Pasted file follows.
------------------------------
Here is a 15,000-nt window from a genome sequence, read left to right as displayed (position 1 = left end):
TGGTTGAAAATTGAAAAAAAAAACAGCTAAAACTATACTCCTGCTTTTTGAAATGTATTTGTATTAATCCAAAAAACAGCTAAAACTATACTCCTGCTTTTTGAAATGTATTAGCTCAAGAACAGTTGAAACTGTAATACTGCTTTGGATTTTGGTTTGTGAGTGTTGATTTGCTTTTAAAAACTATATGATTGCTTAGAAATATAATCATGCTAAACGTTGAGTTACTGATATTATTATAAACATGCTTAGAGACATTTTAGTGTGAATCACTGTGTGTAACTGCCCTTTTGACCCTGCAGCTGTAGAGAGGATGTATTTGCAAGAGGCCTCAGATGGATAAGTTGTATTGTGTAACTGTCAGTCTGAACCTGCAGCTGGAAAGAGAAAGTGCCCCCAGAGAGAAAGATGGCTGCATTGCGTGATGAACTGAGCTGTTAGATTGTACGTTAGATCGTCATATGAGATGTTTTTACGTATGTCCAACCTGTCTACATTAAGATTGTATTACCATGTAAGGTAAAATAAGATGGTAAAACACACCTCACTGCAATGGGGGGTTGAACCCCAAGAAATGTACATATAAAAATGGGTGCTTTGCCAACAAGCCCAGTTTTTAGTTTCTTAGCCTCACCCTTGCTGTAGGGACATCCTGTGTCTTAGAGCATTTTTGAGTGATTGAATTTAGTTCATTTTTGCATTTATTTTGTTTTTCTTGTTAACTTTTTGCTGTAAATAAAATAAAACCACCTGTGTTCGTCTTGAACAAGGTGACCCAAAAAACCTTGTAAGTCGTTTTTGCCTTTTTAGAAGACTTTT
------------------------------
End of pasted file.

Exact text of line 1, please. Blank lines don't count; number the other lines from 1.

Here is a 15,000-nt window from a genome sequence, read left to right as displayed (position 1 = left end):